10 Things a Parent of a Child With Sensory Processing Disorder Wants to Say to You
I’d like to take a moment to reflect on a little known sensory disorder that many times coincides with autism: sensory processing disorder (SPD).
SPD involves any disorder of your senses ranging from over-sensitivity to light, smells or sound to an under-sensitivity to taste and touch. SPD can also affect the vestibular and proprioceptive systems, which control balance, movement and spatial orientation.
As a mother of a young son with SPD, I’ve come across so many people who are unsure of and even put off by his unique behavior. Below are 10 things I’d like to say to those people.
Please take a moment to read, share and spread the word. The more we educate others, the better we become at responding to these children who need us.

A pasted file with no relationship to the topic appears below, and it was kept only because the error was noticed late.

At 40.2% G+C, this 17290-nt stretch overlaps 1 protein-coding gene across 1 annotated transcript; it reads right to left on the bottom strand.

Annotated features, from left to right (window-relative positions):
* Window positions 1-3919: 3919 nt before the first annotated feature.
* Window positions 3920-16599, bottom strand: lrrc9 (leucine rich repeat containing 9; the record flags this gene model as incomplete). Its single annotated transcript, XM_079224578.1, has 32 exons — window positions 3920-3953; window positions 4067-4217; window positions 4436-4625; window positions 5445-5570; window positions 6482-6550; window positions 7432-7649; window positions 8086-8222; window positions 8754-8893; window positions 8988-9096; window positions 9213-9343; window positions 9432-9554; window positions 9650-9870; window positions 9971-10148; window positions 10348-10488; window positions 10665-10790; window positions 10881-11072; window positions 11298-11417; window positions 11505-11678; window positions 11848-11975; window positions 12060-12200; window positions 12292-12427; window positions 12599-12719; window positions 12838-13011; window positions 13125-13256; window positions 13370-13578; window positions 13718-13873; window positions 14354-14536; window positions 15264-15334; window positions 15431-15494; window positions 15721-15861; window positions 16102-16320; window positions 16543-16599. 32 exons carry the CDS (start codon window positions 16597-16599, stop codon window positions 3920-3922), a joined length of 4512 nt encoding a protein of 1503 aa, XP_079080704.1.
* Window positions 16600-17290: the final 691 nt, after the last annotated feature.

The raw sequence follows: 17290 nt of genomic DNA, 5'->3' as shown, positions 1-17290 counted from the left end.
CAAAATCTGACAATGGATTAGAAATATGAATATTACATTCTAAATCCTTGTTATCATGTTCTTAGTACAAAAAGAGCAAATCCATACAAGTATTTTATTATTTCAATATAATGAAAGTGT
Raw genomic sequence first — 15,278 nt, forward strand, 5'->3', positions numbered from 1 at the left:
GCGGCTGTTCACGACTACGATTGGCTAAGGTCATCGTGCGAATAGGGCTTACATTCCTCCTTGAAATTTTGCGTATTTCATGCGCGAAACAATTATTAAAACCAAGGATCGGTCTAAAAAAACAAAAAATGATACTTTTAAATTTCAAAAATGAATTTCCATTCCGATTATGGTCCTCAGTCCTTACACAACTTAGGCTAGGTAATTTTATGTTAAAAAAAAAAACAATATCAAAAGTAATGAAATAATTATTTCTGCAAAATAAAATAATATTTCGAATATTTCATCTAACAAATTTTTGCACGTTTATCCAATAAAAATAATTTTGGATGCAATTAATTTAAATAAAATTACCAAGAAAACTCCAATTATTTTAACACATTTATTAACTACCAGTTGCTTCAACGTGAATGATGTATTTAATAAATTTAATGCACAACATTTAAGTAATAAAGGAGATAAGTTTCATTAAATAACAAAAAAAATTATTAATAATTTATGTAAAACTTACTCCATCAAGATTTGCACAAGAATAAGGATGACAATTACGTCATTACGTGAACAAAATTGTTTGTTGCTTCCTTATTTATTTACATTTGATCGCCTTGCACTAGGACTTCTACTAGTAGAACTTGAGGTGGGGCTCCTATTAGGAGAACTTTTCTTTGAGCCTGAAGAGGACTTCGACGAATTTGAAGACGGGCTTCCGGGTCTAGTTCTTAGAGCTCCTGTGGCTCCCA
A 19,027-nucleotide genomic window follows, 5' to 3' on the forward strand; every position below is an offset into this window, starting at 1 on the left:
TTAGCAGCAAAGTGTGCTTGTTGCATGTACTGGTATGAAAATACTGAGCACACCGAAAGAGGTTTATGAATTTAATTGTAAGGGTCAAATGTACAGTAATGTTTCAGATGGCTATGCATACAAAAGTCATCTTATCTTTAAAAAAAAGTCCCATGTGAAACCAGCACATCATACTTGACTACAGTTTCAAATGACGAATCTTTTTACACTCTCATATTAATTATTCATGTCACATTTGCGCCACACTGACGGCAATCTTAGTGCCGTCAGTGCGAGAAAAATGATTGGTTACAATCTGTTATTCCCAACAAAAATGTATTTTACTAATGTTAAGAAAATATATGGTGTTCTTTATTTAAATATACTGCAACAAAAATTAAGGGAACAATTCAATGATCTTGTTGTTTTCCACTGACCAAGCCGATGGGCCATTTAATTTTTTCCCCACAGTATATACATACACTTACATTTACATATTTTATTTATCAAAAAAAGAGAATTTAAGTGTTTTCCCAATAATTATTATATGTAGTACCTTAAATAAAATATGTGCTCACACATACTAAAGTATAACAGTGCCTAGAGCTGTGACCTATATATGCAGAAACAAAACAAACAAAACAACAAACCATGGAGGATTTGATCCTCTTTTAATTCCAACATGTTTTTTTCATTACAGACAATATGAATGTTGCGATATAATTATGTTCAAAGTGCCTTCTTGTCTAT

1. He has reasons for being fidgety.
His SPD creates an insatiable craving for tactile stimulation. He fidgets because his nervous system isn’t developed the same as yours or mine. His nerves act as a one-way street. His brain is telling his nerves they should be feeling the rigidity of the seat under his bottom, but his nerves never respond to his brain letting it know they already feel it. This creates frustration and anxiety, which leads to fidgeting. The same is true in reverse sometimes, too.